Stride Piano Lesson: Free Video and Tips

stride piano lessonsWant some stride piano tips? Are you looking for some more interesting ways of playing your favorite jazz standards and chord progressions on piano?

Well, in today’s jazz piano lesson we’re going to study a classic rhythmic way of doing this called stride piano. (Video lesson, notation, and tips below.)

This particular style was made famous by many great players like Art Tatum, Oscar Peterson, Willie “The Lion” Smith, James P. Johnson, and Fats Waller.

It’s a very fun style to play and it can immediately add some variety and sophistication to your jazz piano arrangements. Plus, it’s not to hard to learn!

Lets get started learning now! I suggest you watch the video below first and then scroll down for notation and extra tips.

Stride Piano Lesson Notation

stride piano chords

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8 Tips To Help You Master This Lesson

1.The chords I’m using are rootless voicings. If you need more help building these chords then check out this whole lesson on rootless piano chords.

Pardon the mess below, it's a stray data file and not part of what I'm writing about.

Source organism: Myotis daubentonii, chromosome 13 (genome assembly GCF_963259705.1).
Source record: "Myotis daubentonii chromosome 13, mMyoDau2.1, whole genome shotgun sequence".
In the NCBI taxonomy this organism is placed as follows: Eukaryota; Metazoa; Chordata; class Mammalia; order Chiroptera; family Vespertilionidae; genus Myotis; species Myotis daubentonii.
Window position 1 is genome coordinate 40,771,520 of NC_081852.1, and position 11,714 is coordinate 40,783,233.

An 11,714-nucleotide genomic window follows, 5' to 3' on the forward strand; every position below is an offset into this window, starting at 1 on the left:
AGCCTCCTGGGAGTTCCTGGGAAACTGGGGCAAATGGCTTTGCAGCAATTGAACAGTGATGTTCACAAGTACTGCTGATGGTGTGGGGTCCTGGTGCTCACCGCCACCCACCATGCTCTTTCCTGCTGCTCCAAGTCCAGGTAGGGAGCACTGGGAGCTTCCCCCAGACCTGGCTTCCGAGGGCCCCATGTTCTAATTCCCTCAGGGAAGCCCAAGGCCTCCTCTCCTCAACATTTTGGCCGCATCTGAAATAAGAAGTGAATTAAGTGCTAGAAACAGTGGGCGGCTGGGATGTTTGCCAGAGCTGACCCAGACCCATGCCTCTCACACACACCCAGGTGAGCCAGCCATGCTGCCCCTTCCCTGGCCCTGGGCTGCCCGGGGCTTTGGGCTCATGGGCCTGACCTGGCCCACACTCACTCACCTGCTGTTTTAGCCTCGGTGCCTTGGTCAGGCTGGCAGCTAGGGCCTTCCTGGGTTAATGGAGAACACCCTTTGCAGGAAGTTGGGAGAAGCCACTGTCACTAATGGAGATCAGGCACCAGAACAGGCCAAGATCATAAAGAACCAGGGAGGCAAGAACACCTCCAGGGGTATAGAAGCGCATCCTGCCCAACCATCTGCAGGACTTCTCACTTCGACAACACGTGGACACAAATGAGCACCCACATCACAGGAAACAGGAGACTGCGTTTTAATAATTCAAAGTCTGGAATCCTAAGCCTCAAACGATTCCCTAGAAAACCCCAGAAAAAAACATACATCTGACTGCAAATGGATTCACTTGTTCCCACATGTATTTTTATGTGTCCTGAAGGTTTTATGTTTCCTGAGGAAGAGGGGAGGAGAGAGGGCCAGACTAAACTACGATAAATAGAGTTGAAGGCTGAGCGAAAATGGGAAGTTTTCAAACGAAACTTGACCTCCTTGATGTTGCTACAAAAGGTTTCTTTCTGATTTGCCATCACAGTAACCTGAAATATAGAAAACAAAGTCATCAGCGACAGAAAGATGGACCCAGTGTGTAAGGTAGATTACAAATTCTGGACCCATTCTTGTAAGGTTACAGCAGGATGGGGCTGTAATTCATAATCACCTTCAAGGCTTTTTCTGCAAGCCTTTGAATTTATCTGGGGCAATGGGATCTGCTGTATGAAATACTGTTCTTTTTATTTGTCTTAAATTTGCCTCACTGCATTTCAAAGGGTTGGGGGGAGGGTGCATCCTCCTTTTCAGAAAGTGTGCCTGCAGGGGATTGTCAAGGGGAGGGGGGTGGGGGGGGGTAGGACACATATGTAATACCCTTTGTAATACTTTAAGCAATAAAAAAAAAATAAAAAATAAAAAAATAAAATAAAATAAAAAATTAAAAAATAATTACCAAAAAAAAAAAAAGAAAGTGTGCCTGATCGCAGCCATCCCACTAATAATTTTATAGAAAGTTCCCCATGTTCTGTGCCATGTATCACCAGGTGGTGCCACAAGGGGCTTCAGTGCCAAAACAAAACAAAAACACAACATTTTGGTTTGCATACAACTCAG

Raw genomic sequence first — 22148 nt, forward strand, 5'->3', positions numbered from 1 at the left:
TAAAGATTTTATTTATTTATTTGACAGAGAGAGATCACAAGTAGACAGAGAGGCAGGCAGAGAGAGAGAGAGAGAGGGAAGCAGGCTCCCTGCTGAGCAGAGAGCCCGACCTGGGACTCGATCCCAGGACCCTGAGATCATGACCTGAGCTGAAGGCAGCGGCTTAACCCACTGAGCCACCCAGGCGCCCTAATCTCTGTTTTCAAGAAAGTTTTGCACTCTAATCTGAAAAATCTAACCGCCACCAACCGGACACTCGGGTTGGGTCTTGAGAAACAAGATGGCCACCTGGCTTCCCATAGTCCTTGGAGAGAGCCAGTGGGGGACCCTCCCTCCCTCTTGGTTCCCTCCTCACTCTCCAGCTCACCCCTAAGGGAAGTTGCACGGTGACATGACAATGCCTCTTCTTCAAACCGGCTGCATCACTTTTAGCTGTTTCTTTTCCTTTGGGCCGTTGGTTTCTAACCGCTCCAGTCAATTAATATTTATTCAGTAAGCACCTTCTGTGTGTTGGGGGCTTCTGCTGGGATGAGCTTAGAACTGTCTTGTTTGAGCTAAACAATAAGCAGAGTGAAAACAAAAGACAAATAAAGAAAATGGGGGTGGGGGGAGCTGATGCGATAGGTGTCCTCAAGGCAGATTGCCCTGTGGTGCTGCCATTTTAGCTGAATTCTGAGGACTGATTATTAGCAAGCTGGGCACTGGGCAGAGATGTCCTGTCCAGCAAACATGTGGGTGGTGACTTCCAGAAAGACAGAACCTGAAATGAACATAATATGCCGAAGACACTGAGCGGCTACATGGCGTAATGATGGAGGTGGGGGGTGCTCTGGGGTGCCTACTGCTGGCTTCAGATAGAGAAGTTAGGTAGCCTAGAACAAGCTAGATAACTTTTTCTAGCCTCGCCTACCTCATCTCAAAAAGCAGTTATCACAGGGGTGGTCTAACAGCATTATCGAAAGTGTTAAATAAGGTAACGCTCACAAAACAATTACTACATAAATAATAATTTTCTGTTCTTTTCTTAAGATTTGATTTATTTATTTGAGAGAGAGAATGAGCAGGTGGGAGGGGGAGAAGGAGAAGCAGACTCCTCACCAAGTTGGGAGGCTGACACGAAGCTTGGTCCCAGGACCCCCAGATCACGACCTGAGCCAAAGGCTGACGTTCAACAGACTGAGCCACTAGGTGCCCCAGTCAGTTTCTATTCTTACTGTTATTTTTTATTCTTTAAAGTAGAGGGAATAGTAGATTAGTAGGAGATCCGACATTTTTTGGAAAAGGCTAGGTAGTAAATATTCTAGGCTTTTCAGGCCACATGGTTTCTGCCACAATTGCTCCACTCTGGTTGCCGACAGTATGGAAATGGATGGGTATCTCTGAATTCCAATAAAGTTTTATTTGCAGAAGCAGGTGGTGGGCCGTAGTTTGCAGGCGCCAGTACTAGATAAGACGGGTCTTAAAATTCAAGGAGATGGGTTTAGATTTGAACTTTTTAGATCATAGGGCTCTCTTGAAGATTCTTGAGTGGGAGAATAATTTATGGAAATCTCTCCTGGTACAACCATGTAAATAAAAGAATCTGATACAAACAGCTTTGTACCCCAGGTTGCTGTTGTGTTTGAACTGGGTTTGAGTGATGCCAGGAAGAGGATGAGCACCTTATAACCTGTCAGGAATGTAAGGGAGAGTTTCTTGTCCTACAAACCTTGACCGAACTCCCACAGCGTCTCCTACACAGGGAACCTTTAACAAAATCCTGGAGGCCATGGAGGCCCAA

2. The basic concept behind stride is a low bass note is played on beats 1 and 3 and chords (toward the center of the piano) are played on beats 2 and 4.

3. You can add the stride piano rhythmic style to almost any jazz standard that’s in 4/4.

4. This particular style would even work great on many rock classics. For example, songs like “When I’m 64” by The Beatles or “Bennie and The Jets” by Elton John.

5. In order to speed up the tempo on stride piano and not drag always remember to keep your hands close to the keyboard.

In other words, don’t make your leaps broader motions than they need to be. It’s inefficient and cause you to drag your timing.

6. The final chord I play is a D7 chord. I’m using a flat nine as an extension on top but really you could use any note as an extension from the altered scale.

7. If you need more help learning jazz piano then check out this huge list of other jazz piano lessons

8. For a super fun and killer example of stride check out this Errol Garner video. It’s sort of an older fashion or “retro” sound but very fun none the less!

He starts striding about 27 seconds in.

Now, let me turn the floor over to you. What songs would you like to add stride piano into? What do you think would work great with stride?

If you’re already playing stride what songs are you using it on? Please leave a comment below.


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